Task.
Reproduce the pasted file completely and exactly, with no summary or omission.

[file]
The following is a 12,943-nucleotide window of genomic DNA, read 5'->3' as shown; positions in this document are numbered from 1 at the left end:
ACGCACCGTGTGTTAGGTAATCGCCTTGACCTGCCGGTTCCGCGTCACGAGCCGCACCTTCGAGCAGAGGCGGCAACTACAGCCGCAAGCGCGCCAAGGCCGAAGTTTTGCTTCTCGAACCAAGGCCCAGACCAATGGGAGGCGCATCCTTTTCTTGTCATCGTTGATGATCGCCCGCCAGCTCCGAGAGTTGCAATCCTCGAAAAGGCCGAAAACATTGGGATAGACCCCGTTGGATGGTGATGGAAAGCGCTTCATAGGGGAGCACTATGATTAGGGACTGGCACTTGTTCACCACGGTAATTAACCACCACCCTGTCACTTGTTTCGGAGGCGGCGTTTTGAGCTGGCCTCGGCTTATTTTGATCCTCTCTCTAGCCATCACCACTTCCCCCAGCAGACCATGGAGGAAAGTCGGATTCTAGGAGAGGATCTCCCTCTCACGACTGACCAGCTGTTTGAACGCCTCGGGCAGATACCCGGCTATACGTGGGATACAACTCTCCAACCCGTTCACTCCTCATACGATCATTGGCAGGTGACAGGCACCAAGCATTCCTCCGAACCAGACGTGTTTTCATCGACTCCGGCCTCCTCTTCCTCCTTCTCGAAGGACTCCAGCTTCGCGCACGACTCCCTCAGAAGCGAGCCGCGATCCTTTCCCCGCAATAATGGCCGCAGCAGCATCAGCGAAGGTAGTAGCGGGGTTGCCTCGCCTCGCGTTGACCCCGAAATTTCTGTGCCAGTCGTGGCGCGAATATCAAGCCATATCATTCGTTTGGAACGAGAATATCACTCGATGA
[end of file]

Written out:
The following is a 12,943-nucleotide window of genomic DNA, read 5'->3' as shown; positions in this document are numbered from 1 at the left end:
ACGCACCGTGTGTTAGGTAATCGCCTTGACCTGCCGGTTCCGCGTCACGAGCCGCACCTTCGAGCAGAGGCGGCAACTACAGCCGCAAGCGCGCCAAGGCCGAAGTTTTGCTTCTCGAACCAAGGCCCAGACCAATGGGAGGCGCATCCTTTTCTTGTCATCGTTGATGATCGCCCGCCAGCTCCGAGAGTTGCAATCCTCGAAAAGGCCGAAAACATTGGGATAGACCCCGTTGGATGGTGATGGAAAGCGCTTCATAGGGGAGCACTATGATTAGGGACTGGCACTTGTTCACCACGGTAATTAACCACCACCCTGTCACTTGTTTCGGAGGCGGCGTTTTGAGCTGGCCTCGGCTTATTTTGATCCTCTCTCTAGCCATCACCACTTCCCCCAGCAGACCATGGAGGAAAGTCGGATTCTAGGAGAGGATCTCCCTCTCACGACTGACCAGCTGTTTGAACGCCTCGGGCAGATACCCGGCTATACGTGGGATACAACTCTCCAACCCGTTCACTCCTCATACGATCATTGGCAGGTGACAGGCACCAAGCATTCCTCCGAACCAGACGTGTTTTCATCGACTCCGGCCTCCTCTTCCTCCTTCTCGAAGGACTCCAGCTTCGCGCACGACTCCCTCAGAAGCGAGCCGCGATCCTTTCCCCGCAATAATGGCCGCAGCAGCATCAGCGAAGGTAGTAGCGGGGTTGCCTCGCCTCGCGTTGACCCCGAAATTTCTGTGCCAGTCGTGGCGCGAATATCAAGCCATATCATTCGTTTGGAACGAGAATATCACTCGATGA